WASHINGTON - Maryland's high court has ruled swabbing arrestees' cheeks for DNA is unconstitutional and the state's attorney general is expected to give police departments some direction on the ruling.
The Court of Appeals found that taking "buckle swabs" - as they're called - is a violation of a person's Fourth Amendment rights.
As of Thursday, the Montgomery County attorney told jail staff to stop taking DNA swabs. There are questions as to what will happen to already collected samples that have not been processed.
Governor Martin O'Malley, police departments and Montgomery County State's Attorney John McCarthy are among those urging Maryland Attorney General Doug Gansler to ask for a stay and to take the case to the Supreme Court.
Taking a case to the Supreme Court requires petitioning for writ of certiorari - a request that the Supreme Court take up a case for legal review.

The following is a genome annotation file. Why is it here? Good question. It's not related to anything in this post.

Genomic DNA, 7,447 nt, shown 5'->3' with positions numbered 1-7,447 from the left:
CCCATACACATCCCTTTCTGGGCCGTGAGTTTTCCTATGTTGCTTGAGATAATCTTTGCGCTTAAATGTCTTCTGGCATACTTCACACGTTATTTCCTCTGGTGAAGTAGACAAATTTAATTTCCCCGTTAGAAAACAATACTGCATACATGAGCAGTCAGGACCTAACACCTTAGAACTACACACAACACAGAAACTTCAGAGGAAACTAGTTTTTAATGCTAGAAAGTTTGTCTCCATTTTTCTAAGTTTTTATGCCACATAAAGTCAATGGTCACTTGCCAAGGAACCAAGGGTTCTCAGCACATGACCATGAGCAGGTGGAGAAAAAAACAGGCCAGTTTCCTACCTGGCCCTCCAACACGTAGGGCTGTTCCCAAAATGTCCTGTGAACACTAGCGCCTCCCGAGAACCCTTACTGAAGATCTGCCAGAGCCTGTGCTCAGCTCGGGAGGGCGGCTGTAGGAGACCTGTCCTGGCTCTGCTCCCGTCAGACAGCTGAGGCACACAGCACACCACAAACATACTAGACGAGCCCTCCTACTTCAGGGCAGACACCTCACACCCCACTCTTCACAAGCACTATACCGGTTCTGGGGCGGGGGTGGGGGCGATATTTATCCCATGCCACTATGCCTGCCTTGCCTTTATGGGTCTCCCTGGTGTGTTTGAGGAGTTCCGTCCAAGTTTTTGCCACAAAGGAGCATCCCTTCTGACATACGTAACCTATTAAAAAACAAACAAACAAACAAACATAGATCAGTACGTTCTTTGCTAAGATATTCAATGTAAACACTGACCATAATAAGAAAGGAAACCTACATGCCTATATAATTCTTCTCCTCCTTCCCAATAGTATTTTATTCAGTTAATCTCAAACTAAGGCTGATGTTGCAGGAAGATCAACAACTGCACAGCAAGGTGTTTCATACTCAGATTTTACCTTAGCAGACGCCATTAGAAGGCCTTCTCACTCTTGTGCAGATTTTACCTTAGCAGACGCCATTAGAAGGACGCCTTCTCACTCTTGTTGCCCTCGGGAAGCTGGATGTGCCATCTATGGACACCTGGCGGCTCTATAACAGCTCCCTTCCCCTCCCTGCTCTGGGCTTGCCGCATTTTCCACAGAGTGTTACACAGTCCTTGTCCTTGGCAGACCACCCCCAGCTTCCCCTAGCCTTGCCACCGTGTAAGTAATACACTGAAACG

McCarthy says there is a legal fix to the high court's objections to taking DNA swabs, and is hopeful that if the case goes to the Supreme Court, collecting DNA samples from arrestees could become standard practice.
Under the Maryland law, the swabs are only taken from those arrested for violent crimes or burglaries. O'Malley and McCarthy argue that the practice not only helps solve cold cases when a 'hit' pops up in the DNA database, but that the practice helps exonerate people as well. The law took effect in 2009.
Civil liberties groups, including the American Civil Liberties Union, have called the Maryland high court's ruling a victory for individual rights.
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